When you first begin taking Celexa, your doctor or prescribing nurse may start you on a lower dose, such as 20 mg once daily. They may gradually increase the dosage up to the maximum recommended dose of 40 mg per day if needed. While 40 mg is the maximum recommended dose, some people may need a higher dose to achieve symptom relief.
However, the maximum recommended dose for some people—including adults over the age of 60 and people with liver problems—is 20 mg per day. This is because Celexa may stay in their body longer and add to its side effects.
Celexa is taken once daily (in the morning or the evening—whichever is more convenient for you), with or without food.
If you miss a dose of Celexa, you will want to either take the missed dose as soon as you remember or, if it is closer to the time when you should take your next dose, just take the next dose.
Like most SSRIs, you might notice improvements in your sleep, energy, and/or appetite within the first two weeks of starting Celexa. However, it can take 6 to 8 weeks or more for an improvement of other symptoms—such as depressed mood or decreased interest in daily activities—to become noticeable.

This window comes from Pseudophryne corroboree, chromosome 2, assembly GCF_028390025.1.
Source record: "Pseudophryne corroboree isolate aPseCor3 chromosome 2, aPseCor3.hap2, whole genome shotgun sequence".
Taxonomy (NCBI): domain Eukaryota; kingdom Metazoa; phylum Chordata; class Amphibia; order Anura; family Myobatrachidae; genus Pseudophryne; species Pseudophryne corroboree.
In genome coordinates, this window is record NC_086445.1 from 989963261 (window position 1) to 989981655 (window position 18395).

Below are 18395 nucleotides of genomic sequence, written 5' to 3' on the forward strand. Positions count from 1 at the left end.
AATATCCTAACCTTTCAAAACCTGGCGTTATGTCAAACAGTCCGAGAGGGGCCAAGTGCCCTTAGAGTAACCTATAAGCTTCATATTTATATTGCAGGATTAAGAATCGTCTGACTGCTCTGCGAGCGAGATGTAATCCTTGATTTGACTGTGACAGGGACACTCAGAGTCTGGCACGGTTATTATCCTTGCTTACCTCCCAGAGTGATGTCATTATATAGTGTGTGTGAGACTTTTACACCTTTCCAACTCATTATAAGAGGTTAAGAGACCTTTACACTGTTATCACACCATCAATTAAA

Some Celexa side effects may improve over the first week or two as you continue to take the medication. However, sexual side effects may not go away, even over time.
Talk to your doctor or the experts at Minded if you experience any of these or other side effects.
Celexa and other SSRI antidepressant medications may also increase your risk for potentially life-threatening bleeding—especially if they are taken with medications such as aspirin, nonsteroidal anti-inflammatories (NSAIDs—like ibuprofen or naproxen), and warfarin (an anticoagulant medication), or other anticoagulants, like Eliquis. Celexa taken with one or more of these medications may make your gums, nose, stomach, or intestines bleed more easily.
Seek medical attention right away if you experience any of these or other serious side effects.
It is also very important to always let your prescribing doctor, nurse, or Minded professional know about any and all other medications (and/or supplements—often called nutraceuticals) you are taking to make sure that Celexa does not have negative interactions with them.
Celexa comes with an FDA “Black Box” warning. This means the FDA has identified certain serious safety risks from taking this medication. But while these are serious safety warnings, the actual risk may be low or even rare.